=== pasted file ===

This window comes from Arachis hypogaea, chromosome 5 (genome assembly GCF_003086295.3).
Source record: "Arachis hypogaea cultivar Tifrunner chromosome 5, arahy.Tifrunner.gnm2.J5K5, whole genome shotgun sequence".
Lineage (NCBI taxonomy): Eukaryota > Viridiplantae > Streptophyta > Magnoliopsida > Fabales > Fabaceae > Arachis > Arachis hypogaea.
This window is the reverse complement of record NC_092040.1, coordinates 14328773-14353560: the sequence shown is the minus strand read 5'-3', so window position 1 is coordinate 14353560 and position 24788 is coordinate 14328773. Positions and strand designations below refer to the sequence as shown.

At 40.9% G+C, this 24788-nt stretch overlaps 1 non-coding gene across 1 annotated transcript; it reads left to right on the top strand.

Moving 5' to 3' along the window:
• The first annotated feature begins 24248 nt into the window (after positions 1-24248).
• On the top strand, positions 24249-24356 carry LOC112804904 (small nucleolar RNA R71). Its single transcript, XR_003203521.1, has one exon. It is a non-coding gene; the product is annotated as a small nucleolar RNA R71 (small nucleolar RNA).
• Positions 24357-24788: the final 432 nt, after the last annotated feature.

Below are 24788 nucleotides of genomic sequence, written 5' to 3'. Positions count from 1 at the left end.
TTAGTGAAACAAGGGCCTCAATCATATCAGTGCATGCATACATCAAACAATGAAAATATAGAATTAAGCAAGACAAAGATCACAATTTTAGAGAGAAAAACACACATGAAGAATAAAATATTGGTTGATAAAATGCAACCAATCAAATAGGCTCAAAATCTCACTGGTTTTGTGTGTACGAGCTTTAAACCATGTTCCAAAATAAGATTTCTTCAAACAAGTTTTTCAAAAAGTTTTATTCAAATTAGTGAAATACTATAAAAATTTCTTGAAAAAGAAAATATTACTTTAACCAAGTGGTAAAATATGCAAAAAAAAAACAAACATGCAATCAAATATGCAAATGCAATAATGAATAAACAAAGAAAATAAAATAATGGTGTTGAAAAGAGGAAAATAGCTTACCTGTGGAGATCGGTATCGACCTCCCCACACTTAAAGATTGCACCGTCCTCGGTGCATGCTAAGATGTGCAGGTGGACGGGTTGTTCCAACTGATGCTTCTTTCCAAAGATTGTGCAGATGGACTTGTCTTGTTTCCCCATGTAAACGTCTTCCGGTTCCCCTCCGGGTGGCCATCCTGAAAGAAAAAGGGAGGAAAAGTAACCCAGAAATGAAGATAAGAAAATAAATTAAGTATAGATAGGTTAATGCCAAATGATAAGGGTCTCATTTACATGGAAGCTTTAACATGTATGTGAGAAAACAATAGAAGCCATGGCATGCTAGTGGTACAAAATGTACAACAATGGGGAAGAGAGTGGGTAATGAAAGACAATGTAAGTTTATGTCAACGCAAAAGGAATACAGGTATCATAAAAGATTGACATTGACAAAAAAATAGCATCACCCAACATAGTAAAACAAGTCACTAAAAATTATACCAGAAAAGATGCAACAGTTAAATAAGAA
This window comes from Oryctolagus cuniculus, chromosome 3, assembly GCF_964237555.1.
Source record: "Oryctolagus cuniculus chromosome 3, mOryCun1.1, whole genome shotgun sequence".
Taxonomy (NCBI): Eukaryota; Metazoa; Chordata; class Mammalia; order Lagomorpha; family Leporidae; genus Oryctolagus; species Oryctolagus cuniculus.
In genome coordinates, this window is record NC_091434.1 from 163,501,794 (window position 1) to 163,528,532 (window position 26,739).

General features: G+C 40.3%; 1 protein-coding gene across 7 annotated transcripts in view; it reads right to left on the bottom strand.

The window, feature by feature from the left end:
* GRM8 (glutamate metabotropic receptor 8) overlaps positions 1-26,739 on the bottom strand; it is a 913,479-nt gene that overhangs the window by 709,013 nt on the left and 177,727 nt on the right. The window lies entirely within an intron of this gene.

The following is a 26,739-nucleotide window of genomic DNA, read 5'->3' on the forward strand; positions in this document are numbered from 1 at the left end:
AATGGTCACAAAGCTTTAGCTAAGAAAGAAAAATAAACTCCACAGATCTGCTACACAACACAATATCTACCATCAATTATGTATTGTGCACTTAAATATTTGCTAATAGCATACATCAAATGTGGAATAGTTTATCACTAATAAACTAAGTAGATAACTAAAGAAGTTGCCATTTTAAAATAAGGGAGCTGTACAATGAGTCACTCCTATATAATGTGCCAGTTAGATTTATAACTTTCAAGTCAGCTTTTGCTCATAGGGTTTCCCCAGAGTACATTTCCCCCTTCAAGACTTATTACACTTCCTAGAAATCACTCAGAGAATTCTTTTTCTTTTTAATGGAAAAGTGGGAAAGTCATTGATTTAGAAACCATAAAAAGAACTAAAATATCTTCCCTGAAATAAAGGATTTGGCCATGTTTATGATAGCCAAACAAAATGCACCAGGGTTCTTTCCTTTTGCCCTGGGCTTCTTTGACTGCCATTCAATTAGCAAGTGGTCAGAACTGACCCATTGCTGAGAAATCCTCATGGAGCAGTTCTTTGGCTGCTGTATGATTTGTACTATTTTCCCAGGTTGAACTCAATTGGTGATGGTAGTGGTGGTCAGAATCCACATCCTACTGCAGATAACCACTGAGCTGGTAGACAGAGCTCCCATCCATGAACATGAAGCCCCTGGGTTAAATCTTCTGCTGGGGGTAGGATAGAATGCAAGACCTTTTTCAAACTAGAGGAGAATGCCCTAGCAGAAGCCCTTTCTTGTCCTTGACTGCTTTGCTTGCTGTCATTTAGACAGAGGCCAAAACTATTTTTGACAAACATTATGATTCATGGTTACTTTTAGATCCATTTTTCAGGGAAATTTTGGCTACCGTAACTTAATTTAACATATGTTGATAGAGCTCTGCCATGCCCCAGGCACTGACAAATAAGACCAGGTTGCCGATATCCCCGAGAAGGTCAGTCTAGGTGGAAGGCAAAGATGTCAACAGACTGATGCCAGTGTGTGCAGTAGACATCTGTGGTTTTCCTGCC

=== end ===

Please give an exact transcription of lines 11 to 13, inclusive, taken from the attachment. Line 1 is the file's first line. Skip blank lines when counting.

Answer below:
TTAGTGAAACAAGGGCCTCAATCATATCAGTGCATGCATACATCAAACAATGAAAATATAGAATTAAGCAAGACAAAGATCACAATTTTAGAGAGAAAAACACACATGAAGAATAAAATATTGGTTGATAAAATGCAACCAATCAAATAGGCTCAAAATCTCACTGGTTTTGTGTGTACGAGCTTTAAACCATGTTCCAAAATAAGATTTCTTCAAACAAGTTTTTCAAAAAGTTTTATTCAAATTAGTGAAATACTATAAAAATTTCTTGAAAAAGAAAATATTACTTTAACCAAGTGGTAAAATATGCAAAAAAAAAACAAACATGCAATCAAATATGCAAATGCAATAATGAATAAACAAAGAAAATAAAATAATGGTGTTGAAAAGAGGAAAATAGCTTACCTGTGGAGATCGGTATCGACCTCCCCACACTTAAAGATTGCACCGTCCTCGGTGCATGCTAAGATGTGCAGGTGGACGGGTTGTTCCAACTGATGCTTCTTTCCAAAGATTGTGCAGATGGACTTGTCTTGTTTCCCCATGTAAACGTCTTCCGGTTCCCCTCCGGGTGGCCATCCTGAAAGAAAAAGGGAGGAAAAGTAACCCAGAAATGAAGATAAGAAAATAAATTAAGTATAGATAGGTTAATGCCAAATGATAAGGGTCTCATTTACATGGAAGCTTTAACATGTATGTGAGAAAACAATAGAAGCCATGGCATGCTAGTGGTACAAAATGTACAACAATGGGGAAGAGAGTGGGTAATGAAAGACAATGTAAGTTTATGTCAACGCAAAAGGAATACAGGTATCATAAAAGATTGACATTGACAAAAAAATAGCATCACCCAACATAGTAAAACAAGTCACTAAAAATTATACCAGAAAAGATGCAACAGTTAAATAAGAA
This window comes from Oryctolagus cuniculus, chromosome 3, assembly GCF_964237555.1.
Source record: "Oryctolagus cuniculus chromosome 3, mOryCun1.1, whole genome shotgun sequence".